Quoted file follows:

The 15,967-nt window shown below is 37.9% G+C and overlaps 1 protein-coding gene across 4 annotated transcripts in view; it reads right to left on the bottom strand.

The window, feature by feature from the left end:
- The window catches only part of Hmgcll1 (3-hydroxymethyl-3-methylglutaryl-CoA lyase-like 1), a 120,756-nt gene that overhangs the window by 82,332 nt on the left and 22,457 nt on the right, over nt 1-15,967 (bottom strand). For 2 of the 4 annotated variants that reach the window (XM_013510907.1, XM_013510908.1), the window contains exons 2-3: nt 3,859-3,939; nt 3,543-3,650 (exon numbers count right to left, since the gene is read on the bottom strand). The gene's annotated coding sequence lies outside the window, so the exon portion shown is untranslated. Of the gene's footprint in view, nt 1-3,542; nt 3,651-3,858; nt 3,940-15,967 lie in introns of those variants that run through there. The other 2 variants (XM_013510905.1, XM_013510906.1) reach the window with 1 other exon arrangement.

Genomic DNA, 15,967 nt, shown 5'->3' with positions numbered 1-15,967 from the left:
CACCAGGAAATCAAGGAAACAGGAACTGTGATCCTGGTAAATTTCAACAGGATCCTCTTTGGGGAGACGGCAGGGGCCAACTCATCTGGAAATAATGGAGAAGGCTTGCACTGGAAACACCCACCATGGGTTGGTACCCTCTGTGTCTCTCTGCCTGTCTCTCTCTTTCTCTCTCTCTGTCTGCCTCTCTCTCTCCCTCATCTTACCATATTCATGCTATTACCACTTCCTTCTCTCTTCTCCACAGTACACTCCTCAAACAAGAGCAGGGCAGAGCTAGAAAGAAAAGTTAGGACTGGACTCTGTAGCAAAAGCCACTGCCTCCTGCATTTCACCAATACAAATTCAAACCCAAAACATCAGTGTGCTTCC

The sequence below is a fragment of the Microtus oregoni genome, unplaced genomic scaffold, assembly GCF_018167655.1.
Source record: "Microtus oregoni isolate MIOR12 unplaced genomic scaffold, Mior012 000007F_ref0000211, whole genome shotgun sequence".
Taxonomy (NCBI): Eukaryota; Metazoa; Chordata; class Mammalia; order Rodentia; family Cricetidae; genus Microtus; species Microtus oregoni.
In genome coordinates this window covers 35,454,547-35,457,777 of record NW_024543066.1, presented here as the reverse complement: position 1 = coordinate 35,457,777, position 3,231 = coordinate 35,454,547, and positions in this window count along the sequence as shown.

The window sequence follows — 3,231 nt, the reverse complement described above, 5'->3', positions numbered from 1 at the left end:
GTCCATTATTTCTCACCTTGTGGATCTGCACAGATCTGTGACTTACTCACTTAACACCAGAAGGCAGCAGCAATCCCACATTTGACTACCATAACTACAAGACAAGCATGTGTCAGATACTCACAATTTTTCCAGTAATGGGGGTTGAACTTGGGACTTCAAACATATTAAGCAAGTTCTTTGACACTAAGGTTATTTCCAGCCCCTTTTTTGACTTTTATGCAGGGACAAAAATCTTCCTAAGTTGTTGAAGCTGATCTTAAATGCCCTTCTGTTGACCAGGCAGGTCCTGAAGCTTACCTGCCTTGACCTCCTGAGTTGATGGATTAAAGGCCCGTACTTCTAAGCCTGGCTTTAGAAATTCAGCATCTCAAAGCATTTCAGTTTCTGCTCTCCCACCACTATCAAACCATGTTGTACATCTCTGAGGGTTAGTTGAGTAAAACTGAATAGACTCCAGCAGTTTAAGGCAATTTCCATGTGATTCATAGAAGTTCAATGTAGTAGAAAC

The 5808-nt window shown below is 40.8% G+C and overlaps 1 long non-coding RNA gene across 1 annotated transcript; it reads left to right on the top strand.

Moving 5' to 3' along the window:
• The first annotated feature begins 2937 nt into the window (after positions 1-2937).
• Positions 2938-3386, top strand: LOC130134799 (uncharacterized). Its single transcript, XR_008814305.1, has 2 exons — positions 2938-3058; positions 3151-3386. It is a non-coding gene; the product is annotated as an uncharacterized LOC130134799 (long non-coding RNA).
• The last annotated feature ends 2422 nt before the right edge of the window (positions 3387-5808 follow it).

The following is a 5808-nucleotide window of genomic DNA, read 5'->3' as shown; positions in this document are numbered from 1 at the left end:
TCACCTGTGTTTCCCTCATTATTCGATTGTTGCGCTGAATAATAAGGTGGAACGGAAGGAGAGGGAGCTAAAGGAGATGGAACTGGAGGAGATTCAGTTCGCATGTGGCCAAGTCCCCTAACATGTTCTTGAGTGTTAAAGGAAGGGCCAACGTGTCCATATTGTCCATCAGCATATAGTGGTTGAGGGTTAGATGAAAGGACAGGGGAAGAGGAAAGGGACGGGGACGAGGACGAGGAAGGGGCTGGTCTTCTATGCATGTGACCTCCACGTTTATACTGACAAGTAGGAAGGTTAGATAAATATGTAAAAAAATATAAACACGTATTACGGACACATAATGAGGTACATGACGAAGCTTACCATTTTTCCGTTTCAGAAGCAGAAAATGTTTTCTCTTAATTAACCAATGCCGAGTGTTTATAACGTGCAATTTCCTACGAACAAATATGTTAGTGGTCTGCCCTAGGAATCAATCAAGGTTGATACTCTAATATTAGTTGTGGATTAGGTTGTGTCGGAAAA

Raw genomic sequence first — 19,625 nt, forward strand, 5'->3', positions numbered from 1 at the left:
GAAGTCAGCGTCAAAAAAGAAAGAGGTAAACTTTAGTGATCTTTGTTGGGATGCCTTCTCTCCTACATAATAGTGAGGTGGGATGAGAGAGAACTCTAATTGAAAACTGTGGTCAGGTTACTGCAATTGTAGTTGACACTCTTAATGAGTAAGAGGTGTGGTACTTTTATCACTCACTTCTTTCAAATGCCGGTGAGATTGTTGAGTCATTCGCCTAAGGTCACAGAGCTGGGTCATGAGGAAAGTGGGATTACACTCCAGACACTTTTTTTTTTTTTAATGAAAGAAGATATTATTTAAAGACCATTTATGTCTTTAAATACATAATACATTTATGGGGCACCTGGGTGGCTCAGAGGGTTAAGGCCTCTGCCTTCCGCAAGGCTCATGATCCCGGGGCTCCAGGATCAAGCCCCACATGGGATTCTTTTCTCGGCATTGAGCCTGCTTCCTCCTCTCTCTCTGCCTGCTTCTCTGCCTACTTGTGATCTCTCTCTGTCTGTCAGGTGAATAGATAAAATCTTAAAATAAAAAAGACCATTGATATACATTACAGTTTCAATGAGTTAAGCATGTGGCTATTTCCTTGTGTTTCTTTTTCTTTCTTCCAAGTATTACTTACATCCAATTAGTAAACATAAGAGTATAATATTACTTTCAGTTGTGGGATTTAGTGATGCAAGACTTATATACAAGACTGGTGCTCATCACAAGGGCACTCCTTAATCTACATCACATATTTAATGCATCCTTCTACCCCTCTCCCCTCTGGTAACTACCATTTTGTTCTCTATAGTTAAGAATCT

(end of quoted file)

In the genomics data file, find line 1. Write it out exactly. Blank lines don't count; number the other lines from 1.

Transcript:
The 15,967-nt window shown below is 37.9% G+C and overlaps 1 protein-coding gene across 4 annotated transcripts in view; it reads right to left on the bottom strand.